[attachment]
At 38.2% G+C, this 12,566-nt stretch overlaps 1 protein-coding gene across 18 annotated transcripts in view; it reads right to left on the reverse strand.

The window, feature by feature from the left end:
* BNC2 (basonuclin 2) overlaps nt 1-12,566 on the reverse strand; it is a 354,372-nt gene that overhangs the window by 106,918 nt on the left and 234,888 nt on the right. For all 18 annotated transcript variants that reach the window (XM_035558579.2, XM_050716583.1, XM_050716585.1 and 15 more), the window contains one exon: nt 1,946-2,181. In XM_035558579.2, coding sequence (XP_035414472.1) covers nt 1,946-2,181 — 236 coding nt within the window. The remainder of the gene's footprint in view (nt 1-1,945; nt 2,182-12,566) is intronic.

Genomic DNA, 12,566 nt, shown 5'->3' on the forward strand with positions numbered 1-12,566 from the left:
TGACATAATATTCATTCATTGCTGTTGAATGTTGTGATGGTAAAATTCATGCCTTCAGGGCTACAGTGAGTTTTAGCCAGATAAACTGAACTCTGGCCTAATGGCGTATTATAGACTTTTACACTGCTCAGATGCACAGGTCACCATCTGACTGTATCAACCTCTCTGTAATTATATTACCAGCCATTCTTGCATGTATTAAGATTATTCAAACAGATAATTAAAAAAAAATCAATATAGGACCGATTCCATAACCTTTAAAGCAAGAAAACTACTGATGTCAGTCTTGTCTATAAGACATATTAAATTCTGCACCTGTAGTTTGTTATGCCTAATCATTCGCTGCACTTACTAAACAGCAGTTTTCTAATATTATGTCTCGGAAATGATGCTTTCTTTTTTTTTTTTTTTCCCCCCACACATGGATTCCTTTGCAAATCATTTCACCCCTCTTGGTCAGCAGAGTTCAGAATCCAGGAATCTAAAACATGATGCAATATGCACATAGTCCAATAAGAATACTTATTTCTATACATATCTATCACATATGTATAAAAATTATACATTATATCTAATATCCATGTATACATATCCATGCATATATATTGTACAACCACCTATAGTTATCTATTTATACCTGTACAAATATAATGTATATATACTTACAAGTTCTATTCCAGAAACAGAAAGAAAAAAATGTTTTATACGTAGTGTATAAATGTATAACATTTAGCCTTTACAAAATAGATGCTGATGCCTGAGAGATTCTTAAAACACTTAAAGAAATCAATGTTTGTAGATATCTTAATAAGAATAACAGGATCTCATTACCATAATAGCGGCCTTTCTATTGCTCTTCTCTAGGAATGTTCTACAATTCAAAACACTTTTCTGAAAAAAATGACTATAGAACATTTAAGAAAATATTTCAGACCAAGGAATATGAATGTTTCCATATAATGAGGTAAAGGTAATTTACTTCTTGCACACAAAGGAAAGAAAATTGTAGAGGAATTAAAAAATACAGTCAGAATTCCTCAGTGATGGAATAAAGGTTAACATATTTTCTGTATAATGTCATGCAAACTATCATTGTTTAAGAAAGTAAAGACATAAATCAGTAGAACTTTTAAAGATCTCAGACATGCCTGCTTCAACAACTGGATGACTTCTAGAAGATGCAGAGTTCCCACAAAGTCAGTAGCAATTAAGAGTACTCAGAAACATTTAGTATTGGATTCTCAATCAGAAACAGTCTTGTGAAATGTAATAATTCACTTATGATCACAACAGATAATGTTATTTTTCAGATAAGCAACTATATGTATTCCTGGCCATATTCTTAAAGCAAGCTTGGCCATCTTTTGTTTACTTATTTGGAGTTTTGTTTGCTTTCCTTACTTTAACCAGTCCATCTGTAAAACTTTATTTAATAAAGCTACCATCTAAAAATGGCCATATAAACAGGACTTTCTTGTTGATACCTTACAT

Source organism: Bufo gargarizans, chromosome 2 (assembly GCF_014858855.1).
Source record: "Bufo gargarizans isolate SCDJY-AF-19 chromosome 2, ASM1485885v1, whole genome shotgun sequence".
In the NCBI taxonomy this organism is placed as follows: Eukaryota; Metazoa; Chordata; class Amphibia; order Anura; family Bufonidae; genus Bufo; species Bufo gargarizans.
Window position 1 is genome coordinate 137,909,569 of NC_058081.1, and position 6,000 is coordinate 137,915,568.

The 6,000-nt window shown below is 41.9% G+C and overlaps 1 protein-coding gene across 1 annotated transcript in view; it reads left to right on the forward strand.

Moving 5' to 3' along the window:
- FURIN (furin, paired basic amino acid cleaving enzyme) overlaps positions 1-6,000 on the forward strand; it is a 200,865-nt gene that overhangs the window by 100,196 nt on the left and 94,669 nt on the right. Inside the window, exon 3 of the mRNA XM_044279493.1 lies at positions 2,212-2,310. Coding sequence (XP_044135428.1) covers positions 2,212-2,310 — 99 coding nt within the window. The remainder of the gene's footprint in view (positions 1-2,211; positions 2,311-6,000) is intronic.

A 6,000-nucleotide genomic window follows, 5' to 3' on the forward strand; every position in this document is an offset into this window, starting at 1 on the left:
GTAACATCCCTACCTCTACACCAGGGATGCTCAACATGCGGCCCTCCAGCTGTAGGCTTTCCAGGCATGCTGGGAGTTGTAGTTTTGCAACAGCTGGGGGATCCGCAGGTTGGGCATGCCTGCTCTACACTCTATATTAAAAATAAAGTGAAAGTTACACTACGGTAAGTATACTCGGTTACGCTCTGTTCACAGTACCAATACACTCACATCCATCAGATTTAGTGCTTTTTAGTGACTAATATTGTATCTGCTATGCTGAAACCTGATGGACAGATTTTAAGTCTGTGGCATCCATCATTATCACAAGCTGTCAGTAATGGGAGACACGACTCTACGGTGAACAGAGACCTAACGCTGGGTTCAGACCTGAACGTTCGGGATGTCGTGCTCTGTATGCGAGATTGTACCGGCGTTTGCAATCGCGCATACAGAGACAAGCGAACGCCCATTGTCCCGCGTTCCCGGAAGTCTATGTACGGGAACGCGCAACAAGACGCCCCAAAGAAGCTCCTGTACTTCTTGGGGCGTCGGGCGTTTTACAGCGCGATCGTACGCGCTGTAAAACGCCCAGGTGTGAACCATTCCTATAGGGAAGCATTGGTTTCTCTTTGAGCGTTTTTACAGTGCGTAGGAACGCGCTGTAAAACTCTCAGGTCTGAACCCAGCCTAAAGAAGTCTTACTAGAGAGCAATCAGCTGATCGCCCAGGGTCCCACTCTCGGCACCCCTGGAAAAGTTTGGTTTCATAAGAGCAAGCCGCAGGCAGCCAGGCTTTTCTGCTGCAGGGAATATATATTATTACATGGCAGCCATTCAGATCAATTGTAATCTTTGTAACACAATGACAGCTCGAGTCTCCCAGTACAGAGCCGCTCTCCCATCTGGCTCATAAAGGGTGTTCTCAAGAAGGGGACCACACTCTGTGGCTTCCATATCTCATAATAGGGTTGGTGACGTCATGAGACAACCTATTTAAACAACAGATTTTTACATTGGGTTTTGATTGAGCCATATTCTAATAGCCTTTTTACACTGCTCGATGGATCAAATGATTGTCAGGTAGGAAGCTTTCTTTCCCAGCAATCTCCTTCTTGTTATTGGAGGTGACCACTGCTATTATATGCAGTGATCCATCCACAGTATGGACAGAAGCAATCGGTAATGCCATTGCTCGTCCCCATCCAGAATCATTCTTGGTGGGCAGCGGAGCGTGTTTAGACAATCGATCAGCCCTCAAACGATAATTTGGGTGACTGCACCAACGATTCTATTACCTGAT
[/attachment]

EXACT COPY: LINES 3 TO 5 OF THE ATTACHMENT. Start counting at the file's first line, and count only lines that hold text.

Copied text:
* BNC2 (basonuclin 2) overlaps nt 1-12,566 on the reverse strand; it is a 354,372-nt gene that overhangs the window by 106,918 nt on the left and 234,888 nt on the right. For all 18 annotated transcript variants that reach the window (XM_035558579.2, XM_050716583.1, XM_050716585.1 and 15 more), the window contains one exon: nt 1,946-2,181. In XM_035558579.2, coding sequence (XP_035414472.1) covers nt 1,946-2,181 — 236 coding nt within the window. The remainder of the gene's footprint in view (nt 1-1,945; nt 2,182-12,566) is intronic.

Genomic DNA, 12,566 nt, shown 5'->3' on the forward strand with positions numbered 1-12,566 from the left:
TGACATAATATTCATTCATTGCTGTTGAATGTTGTGATGGTAAAATTCATGCCTTCAGGGCTACAGTGAGTTTTAGCCAGATAAACTGAACTCTGGCCTAATGGCGTATTATAGACTTTTACACTGCTCAGATGCACAGGTCACCATCTGACTGTATCAACCTCTCTGTAATTATATTACCAGCCATTCTTGCATGTATTAAGATTATTCAAACAGATAATTAAAAAAAAATCAATATAGGACCGATTCCATAACCTTTAAAGCAAGAAAACTACTGATGTCAGTCTTGTCTATAAGACATATTAAATTCTGCACCTGTAGTTTGTTATGCCTAATCATTCGCTGCACTTACTAAACAGCAGTTTTCTAATATTATGTCTCGGAAATGATGCTTTCTTTTTTTTTTTTTTTCCCCCCACACATGGATTCCTTTGCAAATCATTTCACCCCTCTTGGTCAGCAGAGTTCAGAATCCAGGAATCTAAAACATGATGCAATATGCACATAGTCCAATAAGAATACTTATTTCTATACATATCTATCACATATGTATAAAAATTATACATTATATCTAATATCCATGTATACATATCCATGCATATATATTGTACAACCACCTATAGTTATCTATTTATACCTGTACAAATATAATGTATATATACTTACAAGTTCTATTCCAGAAACAGAAAGAAAAAAATGTTTTATACGTAGTGTATAAATGTATAACATTTAGCCTTTACAAAATAGATGCTGATGCCTGAGAGATTCTTAAAACACTTAAAGAAATCAATGTTTGTAGATATCTTAATAAGAATAACAGGATCTCATTACCATAATAGCGGCCTTTCTATTGCTCTTCTCTAGGAATGTTCTACAATTCAAAACACTTTTCTGAAAAAAATGACTATAGAACATTTAAGAAAATATTTCAGACCAAGGAATATGAATGTTTCCATATAATGAGGTAAAGGTAATTTACTTCTTGCACACAAAGGAAAGAAAATTGTAGAGGAATTAAAAAATACAGTCAGAATTCCTCAGTGATGGAATAAAGGTTAACATATTTTCTGTATAATGTCATGCAAACTATCATTGTTTAAGAAAGTAAAGACATAAATCAGTAGAACTTTTAAAGATCTCAGACATGCCTGCTTCAACAACTGGATGACTTCTAGAAGATGCAGAGTTCCCACAAAGTCAGTAGCAATTAAGAGTACTCAGAAACATTTAGTATTGGATTCTCAATCAGAAACAGTCTTGTGAAATGTAATAATTCACTTATGATCACAACAGATAATGTTATTTTTCAGATAAGCAACTATATGTATTCCTGGCCATATTCTTAAAGCAAGCTTGGCCATCTTTTGTTTACTTATTTGGAGTTTTGTTTGCTTTCCTTACTTTAACCAGTCCATCTGTAAAACTTTATTTAATAAAGCTACCATCTAAAAATGGCCATATAAACAGGACTTTCTTGTTGATACCTTACAT